Standoff at Yellowstone National Park
Wildlife photographer and author Stan Tekiela was out photographing wolves when he came upon a mule deer under attack. “I could see nearly a mile away that a grizzly had gotten wind of it. It took it 45 minutes to work his way over across the valley. When it saw (the kill scene), it charged in there.” One of the two wolves, a nursing female, scattered when the bear approached, and the male wolf quickly followed suit after attempting to take on the bear. “That morning I got up and had a feeling something was going to happen,” he said.
“I lead many photo tours for common loons. Photographers from around the world come visit me for a chance to capture world-class images of our state bird. The most-prized image is an adult with the baby on the back. Sometimes it takes many trips to be lucky enough to capture the close relationship between a parent and baby loon. This baby was tired and falling asleep. He was yawing just before nodding off to sleep on the safety of its parent’s back.”
Bull moose at Denali
“While working in Denali National Park I was hoping to photograph some moose. Each day I would make the long trek out near the base of Denali Mountain in search of the largest subspecies of moose. One day the clouds finally broke up and the sun came out, which is not common in this remote part of Alaska. There was a moose drinking in a small pond. The concentric rings emanating out from the moose show the action in this amazing scene. This picture has now doubled as the image on my new line of 1,000- piece jigsaw puzzles.”
Bobcat, northern California
“Trying to photograph wildcats is one of the biggest challenges. I spend a week searching bobcats to photo in northern California. At the end of a particularly nonproductive day, I saw a bobcat on a hillside. It was way too dark to capture any images. But I anticipated this cat might walk along the crest of the hill against a brighter sky. I made sure my camera setting was just right, and waited. Sure enough the cat walked along.”
Sandhill cranes at sunset
“I spend every spring in Nebraska photographing the migration of sandhill cranes. One day I noticed a rather photogenic windmill. When the sun was setting I set up waiting to see if I would get lucky enough to have a large flock of cranes fly near. Everything came together and as the sun set, the windmill turned just right and a gigantic flock of cranes flew by, allowing me to capture this once-in-a-lifetime image.”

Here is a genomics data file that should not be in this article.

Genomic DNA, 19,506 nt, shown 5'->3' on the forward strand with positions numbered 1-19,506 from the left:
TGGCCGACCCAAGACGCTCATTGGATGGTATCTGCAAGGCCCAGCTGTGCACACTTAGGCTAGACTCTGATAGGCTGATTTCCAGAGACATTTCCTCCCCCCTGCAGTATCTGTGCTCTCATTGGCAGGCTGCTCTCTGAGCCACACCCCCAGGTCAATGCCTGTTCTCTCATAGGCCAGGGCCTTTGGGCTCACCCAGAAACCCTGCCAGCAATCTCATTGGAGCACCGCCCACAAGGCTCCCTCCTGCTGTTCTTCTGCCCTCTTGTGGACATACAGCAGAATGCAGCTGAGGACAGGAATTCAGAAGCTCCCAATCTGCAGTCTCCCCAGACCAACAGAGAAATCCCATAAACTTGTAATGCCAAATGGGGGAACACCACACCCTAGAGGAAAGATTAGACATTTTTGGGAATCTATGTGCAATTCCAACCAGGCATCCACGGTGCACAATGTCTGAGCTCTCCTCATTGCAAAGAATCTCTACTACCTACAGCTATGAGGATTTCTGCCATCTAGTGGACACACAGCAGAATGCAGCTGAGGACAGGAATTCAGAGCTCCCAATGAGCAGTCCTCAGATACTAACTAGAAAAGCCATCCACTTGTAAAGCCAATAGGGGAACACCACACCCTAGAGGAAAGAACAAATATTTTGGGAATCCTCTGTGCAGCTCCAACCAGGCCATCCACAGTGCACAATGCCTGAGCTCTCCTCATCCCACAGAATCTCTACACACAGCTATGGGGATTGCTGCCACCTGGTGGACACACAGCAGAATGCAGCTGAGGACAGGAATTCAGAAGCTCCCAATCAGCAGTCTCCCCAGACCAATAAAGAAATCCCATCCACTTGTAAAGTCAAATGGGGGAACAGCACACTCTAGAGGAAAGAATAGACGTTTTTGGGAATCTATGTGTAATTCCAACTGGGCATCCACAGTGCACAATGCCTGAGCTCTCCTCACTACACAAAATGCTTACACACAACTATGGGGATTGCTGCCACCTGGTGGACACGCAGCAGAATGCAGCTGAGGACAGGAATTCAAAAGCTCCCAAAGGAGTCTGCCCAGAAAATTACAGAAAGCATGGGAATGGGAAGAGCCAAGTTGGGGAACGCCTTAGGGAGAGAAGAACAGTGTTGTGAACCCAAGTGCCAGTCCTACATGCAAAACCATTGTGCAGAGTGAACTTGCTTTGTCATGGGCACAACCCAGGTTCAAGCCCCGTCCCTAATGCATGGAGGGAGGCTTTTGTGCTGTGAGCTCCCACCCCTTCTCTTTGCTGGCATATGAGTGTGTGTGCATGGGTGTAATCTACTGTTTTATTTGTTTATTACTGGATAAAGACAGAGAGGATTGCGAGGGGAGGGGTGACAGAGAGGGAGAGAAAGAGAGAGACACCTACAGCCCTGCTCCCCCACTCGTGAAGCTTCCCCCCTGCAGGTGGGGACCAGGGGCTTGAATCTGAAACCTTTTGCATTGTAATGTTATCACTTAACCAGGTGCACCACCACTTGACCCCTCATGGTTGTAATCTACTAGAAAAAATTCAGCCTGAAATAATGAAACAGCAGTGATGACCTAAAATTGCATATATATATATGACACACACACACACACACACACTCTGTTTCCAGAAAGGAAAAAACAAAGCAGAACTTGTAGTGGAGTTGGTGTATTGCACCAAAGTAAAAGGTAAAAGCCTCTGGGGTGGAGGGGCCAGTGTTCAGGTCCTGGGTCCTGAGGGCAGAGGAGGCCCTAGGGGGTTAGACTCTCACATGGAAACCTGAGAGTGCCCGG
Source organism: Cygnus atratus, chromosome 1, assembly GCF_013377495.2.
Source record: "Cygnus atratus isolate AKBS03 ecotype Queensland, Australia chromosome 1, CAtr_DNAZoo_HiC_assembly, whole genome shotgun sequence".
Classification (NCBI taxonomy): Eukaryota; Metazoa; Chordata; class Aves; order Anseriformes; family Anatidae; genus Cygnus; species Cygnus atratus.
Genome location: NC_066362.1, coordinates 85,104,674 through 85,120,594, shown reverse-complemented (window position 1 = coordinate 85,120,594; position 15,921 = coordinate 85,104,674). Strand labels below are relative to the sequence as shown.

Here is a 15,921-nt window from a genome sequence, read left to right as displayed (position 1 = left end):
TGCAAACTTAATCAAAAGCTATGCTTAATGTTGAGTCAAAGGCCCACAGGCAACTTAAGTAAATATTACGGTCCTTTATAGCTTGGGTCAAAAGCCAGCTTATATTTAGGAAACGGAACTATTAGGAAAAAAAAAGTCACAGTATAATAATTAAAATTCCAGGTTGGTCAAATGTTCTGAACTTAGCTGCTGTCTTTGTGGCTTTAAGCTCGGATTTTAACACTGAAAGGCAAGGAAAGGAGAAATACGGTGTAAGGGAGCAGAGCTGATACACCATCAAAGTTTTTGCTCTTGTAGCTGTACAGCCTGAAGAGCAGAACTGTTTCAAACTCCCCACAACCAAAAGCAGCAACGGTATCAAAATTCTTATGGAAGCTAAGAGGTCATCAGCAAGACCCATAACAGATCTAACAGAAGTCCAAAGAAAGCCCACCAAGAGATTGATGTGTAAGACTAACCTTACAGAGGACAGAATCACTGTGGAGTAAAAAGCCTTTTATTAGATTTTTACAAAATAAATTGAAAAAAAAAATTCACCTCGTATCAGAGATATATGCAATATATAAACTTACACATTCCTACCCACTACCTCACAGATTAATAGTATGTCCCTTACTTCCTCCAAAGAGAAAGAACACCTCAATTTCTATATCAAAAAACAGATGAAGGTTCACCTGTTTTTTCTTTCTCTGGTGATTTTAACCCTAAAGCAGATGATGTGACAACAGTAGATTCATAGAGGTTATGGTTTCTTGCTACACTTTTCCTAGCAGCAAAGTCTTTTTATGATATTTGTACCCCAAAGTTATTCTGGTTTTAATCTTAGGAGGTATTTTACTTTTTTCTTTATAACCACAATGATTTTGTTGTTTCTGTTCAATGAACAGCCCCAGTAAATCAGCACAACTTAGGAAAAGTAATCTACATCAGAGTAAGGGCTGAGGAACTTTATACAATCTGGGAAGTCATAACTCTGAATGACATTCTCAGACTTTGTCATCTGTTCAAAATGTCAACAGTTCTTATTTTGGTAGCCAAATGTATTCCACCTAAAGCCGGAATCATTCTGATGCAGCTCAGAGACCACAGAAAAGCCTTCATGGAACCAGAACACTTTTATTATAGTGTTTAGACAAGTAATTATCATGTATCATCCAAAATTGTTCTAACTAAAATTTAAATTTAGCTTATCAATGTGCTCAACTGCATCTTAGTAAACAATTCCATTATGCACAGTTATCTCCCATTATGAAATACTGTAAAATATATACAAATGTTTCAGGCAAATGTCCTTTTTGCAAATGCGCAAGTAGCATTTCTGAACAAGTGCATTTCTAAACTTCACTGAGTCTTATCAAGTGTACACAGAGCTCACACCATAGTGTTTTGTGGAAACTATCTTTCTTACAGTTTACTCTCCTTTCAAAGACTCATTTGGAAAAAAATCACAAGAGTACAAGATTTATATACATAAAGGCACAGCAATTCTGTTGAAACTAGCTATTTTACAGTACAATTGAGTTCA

Caribou in Denali
“I spent two weeks in the most remote parts of Denali National Park capturing images of moose, wolves and caribou. One day near the base of Mount Denali a particularly large caribou was feeding. I was able to get close enough to capture it as it walked from one patch of lichen — caribous’ favorite food — to another. With its head held high, the caribou walked by with the mountains in the background.
“I found a large bull elk that was bugling to gather his harem of females while I was photographing in Colorado. One female was too far away and the male walked up a ridge line high above his females and began to bugle. There is nothing like the sound of a bull elk bugle to make the hair on the back of your neck stand up.”
Wolf in tundra
“Seeing and photographing wolves in Denali National Park is not easy. The vastness of the park makes finding a wolf very difficult. While I was photographing a bear, I saw a wolf who was trotting long, obviously wanting to go somewhere. I turned the camera, and the wolf saw my movement and stepped into thick tundra vegetation. At first I thought that was it, I would never see the wolf again. I moved a bit closer and as I did I could see the wolf staring at me through the autumn color of the tundra. I was able to capture just one or two images, and he turned and vanished.”
“ I lead photography tours for loons and western grebes. Photographers from around the world travel to Minnesota to join me. The babies will ride on the backs of the adults after hatching. Sometimes up to four babies will crowd onto the adults. This adult turned slowly toward me, two babies, one on each side of the adult’s neck.
Online information and work: Learn about Tekiela’s presentations and books, and see more of his images at naturesmart.com